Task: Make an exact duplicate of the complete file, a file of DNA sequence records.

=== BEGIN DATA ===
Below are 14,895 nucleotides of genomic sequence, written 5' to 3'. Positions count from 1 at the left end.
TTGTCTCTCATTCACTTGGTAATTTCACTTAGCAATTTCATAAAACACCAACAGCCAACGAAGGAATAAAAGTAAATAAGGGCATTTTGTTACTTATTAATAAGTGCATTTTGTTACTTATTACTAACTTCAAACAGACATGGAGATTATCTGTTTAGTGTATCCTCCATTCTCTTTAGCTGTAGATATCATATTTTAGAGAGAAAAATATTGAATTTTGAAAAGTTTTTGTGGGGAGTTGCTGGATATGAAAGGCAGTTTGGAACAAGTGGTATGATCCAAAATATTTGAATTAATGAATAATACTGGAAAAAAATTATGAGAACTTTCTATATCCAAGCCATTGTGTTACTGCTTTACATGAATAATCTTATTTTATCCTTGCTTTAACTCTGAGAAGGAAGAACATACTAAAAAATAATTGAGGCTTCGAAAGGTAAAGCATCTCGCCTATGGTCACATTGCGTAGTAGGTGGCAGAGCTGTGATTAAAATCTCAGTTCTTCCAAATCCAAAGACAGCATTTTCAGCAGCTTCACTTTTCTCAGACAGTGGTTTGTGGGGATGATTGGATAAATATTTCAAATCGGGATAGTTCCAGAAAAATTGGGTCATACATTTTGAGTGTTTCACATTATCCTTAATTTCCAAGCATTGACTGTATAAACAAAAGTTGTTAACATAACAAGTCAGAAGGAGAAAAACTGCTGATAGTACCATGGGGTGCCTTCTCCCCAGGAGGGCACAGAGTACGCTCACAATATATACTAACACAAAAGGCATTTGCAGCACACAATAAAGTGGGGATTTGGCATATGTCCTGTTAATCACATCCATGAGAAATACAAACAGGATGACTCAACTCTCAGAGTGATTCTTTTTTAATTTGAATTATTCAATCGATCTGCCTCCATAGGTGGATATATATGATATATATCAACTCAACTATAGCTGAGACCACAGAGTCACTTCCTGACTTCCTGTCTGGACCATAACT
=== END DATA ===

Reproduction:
Below are 14,895 nucleotides of genomic sequence, written 5' to 3'. Positions count from 1 at the left end.
TTGTCTCTCATTCACTTGGTAATTTCACTTAGCAATTTCATAAAACACCAACAGCCAACGAAGGAATAAAAGTAAATAAGGGCATTTTGTTACTTATTAATAAGTGCATTTTGTTACTTATTACTAACTTCAAACAGACATGGAGATTATCTGTTTAGTGTATCCTCCATTCTCTTTAGCTGTAGATATCATATTTTAGAGAGAAAAATATTGAATTTTGAAAAGTTTTTGTGGGGAGTTGCTGGATATGAAAGGCAGTTTGGAACAAGTGGTATGATCCAAAATATTTGAATTAATGAATAATACTGGAAAAAAATTATGAGAACTTTCTATATCCAAGCCATTGTGTTACTGCTTTACATGAATAATCTTATTTTATCCTTGCTTTAACTCTGAGAAGGAAGAACATACTAAAAAATAATTGAGGCTTCGAAAGGTAAAGCATCTCGCCTATGGTCACATTGCGTAGTAGGTGGCAGAGCTGTGATTAAAATCTCAGTTCTTCCAAATCCAAAGACAGCATTTTCAGCAGCTTCACTTTTCTCAGACAGTGGTTTGTGGGGATGATTGGATAAATATTTCAAATCGGGATAGTTCCAGAAAAATTGGGTCATACATTTTGAGTGTTTCACATTATCCTTAATTTCCAAGCATTGACTGTATAAACAAAAGTTGTTAACATAACAAGTCAGAAGGAGAAAAACTGCTGATAGTACCATGGGGTGCCTTCTCCCCAGGAGGGCACAGAGTACGCTCACAATATATACTAACACAAAAGGCATTTGCAGCACACAATAAAGTGGGGATTTGGCATATGTCCTGTTAATCACATCCATGAGAAATACAAACAGGATGACTCAACTCTCAGAGTGATTCTTTTTTAATTTGAATTATTCAATCGATCTGCCTCCATAGGTGGATATATATGATATATATCAACTCAACTATAGCTGAGACCACAGAGTCACTTCCTGACTTCCTGTCTGGACCATAACT